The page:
Exit Poll is a series exploring the good, bad, and outright deranged films and events our editors are attending. This week: Bessie Rubinstein heads to Swallow, a second feature film by director and writer Carlo Mirabella-Davis, inspired by his grandmother’s institutionalization. The Tribeca prizewinner is a refreshingly accurate portrait of compulsions and how they manifest, but is less thorough with its portrayal of generational trauma.
There’s a shot in Carlo Mirabella-Davis’s Swallow which spoke to me as a chronic nail-biter (not a cute quirky-nervous one, but a don’t-stop-til-you-see-blood one): protagonist Hunter (our past cover girl Haley Bennett), arms folded on the cheap bedspread before her, dreamily pulling handfuls of dirt, placing them in her mouth, and (of course) swallowing. Besides the pile of soil, the bedspread is untouched—Hunter sits on the floor—and the sleeves of her prim collared shirt are a remarkably unstained off-white. Soft, meditative music plays; the pleasure derived from the dirt seems of the same family as the satisfaction provided by dragging your feet through a patch of clean snow, or digging your teeth into a new growth of white nail: immediate satisfaction, immediate release. Minutes later, of course, Hunter is retching into the toilet and sweeping the dirt off the spread, just as I inevitably will fold my fingers under themselves so that the person sharing the subway pole with me won’t see my torn-up flesh. The shame always catches up.
Not so much in this film. Swallow is less interested in Hunter’s pica, an eating disorder in which control looks like consuming non-food objects, than what’s causing it: an utter lack of intimacy in her marriage combined with a paucity of hobbies, interests, friends, and family. Hunter is a child of assault whose mother saw her as nothing other than a physicalized representation of that assault, and this, together with Hunter’s own unwanted pregnancy, is more than could be resolved through years of therapy—much less a 90-minute feature.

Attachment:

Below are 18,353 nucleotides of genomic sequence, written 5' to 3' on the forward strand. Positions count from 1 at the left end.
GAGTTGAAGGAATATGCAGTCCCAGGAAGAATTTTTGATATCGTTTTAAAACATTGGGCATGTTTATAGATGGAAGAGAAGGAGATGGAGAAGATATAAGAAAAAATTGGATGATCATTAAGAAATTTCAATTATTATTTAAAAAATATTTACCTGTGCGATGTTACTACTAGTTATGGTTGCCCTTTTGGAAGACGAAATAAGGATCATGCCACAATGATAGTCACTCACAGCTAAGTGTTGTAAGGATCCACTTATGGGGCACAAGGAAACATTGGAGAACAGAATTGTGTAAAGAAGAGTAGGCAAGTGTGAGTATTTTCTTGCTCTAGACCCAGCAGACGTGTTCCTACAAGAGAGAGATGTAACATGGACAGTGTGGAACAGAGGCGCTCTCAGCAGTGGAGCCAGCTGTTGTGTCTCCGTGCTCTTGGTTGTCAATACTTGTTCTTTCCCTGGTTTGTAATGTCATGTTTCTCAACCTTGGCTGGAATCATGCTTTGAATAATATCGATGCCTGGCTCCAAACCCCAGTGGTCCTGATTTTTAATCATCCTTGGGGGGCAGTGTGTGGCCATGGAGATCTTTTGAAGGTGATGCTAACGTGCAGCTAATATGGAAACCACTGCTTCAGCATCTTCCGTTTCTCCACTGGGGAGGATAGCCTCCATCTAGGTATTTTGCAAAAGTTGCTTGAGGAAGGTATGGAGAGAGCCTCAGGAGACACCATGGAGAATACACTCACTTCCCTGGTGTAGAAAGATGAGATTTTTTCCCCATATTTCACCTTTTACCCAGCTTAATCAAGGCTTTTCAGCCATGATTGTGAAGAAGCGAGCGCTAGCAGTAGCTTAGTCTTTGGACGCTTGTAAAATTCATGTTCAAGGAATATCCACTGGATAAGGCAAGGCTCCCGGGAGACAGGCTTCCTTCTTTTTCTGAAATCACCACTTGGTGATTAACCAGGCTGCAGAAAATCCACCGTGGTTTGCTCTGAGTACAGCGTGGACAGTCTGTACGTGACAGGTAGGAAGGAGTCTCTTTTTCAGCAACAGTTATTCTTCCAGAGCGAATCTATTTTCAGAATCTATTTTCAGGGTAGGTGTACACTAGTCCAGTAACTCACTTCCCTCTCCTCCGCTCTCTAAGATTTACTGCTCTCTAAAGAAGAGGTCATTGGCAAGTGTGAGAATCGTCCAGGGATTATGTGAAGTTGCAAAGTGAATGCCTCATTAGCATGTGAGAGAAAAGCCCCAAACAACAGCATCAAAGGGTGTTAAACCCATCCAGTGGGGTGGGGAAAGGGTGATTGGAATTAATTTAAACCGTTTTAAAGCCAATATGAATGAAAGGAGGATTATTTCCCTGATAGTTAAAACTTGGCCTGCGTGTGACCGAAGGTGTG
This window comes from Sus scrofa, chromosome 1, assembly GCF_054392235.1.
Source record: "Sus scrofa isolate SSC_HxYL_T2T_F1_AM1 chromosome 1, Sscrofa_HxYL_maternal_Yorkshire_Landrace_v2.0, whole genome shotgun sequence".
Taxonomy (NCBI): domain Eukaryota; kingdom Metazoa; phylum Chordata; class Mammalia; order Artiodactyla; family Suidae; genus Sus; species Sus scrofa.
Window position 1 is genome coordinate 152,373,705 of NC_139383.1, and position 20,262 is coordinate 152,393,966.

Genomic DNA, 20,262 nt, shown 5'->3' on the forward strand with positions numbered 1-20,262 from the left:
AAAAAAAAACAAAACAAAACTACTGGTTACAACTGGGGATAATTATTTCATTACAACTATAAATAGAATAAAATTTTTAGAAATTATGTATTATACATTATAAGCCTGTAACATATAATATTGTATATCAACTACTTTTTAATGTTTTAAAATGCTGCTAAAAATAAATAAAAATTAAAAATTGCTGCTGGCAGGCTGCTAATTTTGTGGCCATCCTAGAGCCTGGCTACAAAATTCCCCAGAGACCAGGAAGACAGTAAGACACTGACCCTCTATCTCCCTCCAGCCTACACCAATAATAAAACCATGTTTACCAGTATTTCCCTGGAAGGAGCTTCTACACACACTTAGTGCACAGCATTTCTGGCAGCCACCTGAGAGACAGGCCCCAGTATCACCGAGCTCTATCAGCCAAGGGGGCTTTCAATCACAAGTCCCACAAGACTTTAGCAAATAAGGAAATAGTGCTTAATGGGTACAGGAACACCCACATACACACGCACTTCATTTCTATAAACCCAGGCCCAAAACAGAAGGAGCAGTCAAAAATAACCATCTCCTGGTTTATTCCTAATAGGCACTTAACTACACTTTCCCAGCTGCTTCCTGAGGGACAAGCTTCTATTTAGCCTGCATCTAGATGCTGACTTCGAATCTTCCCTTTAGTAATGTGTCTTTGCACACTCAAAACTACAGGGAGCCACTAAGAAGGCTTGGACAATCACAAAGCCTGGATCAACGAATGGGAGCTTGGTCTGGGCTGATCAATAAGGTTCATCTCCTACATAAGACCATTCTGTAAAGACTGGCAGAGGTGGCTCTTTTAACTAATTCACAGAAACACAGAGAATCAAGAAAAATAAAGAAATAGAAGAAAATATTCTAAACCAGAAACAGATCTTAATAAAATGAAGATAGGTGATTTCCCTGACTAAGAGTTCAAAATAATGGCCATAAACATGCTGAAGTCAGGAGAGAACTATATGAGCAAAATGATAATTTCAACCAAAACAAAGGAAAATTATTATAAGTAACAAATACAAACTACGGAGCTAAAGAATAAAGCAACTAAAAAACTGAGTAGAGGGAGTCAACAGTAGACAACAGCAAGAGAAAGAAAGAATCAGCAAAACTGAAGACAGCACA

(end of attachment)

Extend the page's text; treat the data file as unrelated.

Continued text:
Similarly to Hunter’s mother’s perception of her, Mirabella-Davis would be forced “Melancholic housewife” has a new look, and it’s Bennett, eyes flashing with loathing over wine-blotchy cheeks, watching her Chad of a husband choose his phone over her meticulously-prepared dinner. Without Bennett’s specific intensity, Hunter would simply be a human vessel of trauma, not unlike how her mother sees her. Considering that Swallow honors Mirabella-Davis’s grandmother, herself a homemaker who in the ‘40’s developed neuroses so extreme that she was subsequently institutionalized, the director was presumably loathe to create a reductive treatment of the woman on the verge. And so he leans into cookie-cutter-isms, relying on hallmarks disturbingly familiar since Henrik Ibsen’s 1879 play A Doll’s House, to tidily lock us into character types which are as banal as Hunter’s experience of her life. “I swear things are going to be different,” says Neglectful Husband (Austin Stowell); “I feel so lucky,” says Delusional, Unhappy Wife. Freed from the necessities of nuanced exposition, Swallow has time to raise an interesting aesthetic update to the stir-crazy domestic narrative with sense-inducing shots of endless glass walls and small, silky glass and metal objects, lined up like trophies after Hunter has dug them out of her feces. When the appearance of wealth we covet consists of not plentiful appliances but sleek surfaces, streamlined multifunctional furniture, and powdered foods, what is the new prescriptive for the disillusioned bride? Sleekness itself, perhaps: the crisp auditory crunches and cold shimmers of ice that call to mind an ASMR video. (“Oddly satisfying,” as Hunter puts it.) While Hunter disappears clutter into her mouth, becoming an ennui-laden machine of neatness, the film overlooks issues that are decidedly more messy. We may see the profound relief of the afflicted, but unfortunately, her disorder remains part and parcel, even a tool, of her liberation.